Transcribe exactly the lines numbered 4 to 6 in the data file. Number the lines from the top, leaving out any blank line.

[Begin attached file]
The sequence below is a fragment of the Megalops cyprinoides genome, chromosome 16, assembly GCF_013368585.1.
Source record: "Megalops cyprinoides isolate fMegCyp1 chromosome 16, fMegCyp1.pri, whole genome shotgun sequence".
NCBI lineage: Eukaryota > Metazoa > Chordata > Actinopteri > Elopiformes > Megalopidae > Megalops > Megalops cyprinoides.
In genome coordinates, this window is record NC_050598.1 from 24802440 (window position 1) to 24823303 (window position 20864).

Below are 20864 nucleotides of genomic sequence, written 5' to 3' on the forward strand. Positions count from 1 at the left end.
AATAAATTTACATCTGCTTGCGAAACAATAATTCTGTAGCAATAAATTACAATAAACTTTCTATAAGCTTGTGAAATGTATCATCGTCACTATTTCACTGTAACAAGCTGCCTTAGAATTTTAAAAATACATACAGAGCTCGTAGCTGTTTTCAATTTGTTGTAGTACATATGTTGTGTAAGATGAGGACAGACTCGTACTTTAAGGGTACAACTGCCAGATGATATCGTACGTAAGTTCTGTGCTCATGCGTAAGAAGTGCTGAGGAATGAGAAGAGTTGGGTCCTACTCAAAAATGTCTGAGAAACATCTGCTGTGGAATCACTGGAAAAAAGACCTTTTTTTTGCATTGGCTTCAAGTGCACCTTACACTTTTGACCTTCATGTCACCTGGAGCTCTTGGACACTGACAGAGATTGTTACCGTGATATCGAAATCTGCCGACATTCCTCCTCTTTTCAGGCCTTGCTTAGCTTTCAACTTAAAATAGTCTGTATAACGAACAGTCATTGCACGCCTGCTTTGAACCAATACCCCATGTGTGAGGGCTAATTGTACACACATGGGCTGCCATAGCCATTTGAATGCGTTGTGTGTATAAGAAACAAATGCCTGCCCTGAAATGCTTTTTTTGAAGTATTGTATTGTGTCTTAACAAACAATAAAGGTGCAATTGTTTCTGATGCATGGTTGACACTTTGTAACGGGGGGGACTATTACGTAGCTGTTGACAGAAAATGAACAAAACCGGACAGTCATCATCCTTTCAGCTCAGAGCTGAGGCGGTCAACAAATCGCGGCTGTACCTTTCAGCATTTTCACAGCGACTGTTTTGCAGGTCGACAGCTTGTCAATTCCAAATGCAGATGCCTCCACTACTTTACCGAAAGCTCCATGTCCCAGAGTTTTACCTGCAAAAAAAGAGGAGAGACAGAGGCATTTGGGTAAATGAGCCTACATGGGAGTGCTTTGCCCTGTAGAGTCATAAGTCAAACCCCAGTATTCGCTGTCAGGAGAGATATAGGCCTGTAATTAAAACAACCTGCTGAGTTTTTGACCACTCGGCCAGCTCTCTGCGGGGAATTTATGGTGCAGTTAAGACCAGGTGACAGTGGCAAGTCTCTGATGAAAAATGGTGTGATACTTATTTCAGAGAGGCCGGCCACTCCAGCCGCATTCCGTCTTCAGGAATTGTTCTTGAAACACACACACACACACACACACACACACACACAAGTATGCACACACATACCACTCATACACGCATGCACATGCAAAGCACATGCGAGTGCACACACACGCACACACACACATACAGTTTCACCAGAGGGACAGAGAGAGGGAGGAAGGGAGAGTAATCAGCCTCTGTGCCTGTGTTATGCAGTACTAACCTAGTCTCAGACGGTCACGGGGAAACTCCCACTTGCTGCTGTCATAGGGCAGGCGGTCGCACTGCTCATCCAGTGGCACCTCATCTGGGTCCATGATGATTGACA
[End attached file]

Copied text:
In genome coordinates, this window is record NC_050598.1 from 24802440 (window position 1) to 24823303 (window position 20864).

Below are 20864 nucleotides of genomic sequence, written 5' to 3' on the forward strand. Positions count from 1 at the left end.
AATAAATTTACATCTGCTTGCGAAACAATAATTCTGTAGCAATAAATTACAATAAACTTTCTATAAGCTTGTGAAATGTATCATCGTCACTATTTCACTGTAACAAGCTGCCTTAGAATTTTAAAAATACATACAGAGCTCGTAGCTGTTTTCAATTTGTTGTAGTACATATGTTGTGTAAGATGAGGACAGACTCGTACTTTAAGGGTACAACTGCCAGATGATATCGTACGTAAGTTCTGTGCTCATGCGTAAGAAGTGCTGAGGAATGAGAAGAGTTGGGTCCTACTCAAAAATGTCTGAGAAACATCTGCTGTGGAATCACTGGAAAAAAGACCTTTTTTTTGCATTGGCTTCAAGTGCACCTTACACTTTTGACCTTCATGTCACCTGGAGCTCTTGGACACTGACAGAGATTGTTACCGTGATATCGAAATCTGCCGACATTCCTCCTCTTTTCAGGCCTTGCTTAGCTTTCAACTTAAAATAGTCTGTATAACGAACAGTCATTGCACGCCTGCTTTGAACCAATACCCCATGTGTGAGGGCTAATTGTACACACATGGGCTGCCATAGCCATTTGAATGCGTTGTGTGTATAAGAAACAAATGCCTGCCCTGAAATGCTTTTTTTGAAGTATTGTATTGTGTCTTAACAAACAATAAAGGTGCAATTGTTTCTGATGCATGGTTGACACTTTGTAACGGGGGGGACTATTACGTAGCTGTTGACAGAAAATGAACAAAACCGGACAGTCATCATCCTTTCAGCTCAGAGCTGAGGCGGTCAACAAATCGCGGCTGTACCTTTCAGCATTTTCACAGCGACTGTTTTGCAGGTCGACAGCTTGTCAATTCCAAATGCAGATGCCTCCACTACTTTACCGAAAGCTCCATGTCCCAGAGTTTTACCTGCAAAAAAAGAGGAGAGACAGAGGCATTTGGGTAAATGAGCCTACATGGGAGTGCTTTGCCCTGTAGAGTCATAAGTCAAACCCCAGTATTCGCTGTCAGGAGAGATATAGGCCTGTAATTAAAACAACCTGCTGAGTTTTTGACCACTCGGCCAGCTCTCTGCGGGGAATTTATGGTGCAGTTAAGACCAGGTGACAGTGGCAAGTCTCTGATGAAAAATGGTGTGATACTTATTTCAGAGAGGCCGGCCACTCCAGCCGCATTCCGTCTTCAGGAATTGTTCTTGAAACACACACACACACACACACACACACACACACAAGTATGCACACACATACCACTCATACACGCATGCACATGCAAAGCACATGCGAGTGCACACACACGCACACACACACATACAGTTTCACCAGAGGGACAGAGAGAGGGAGGAAGGGAGAGTAATCAGCCTCTGTGCCTGTGTTATGCAGTACTAACCTAGTCTCAGACGGTCACGGGGAAACTCCCACTTGCTGCTGTCATAGGGCAGGCGGTCGCACTGCTCATCCAGTGGCACCTCATCTGGGTCCATGATGATTGACA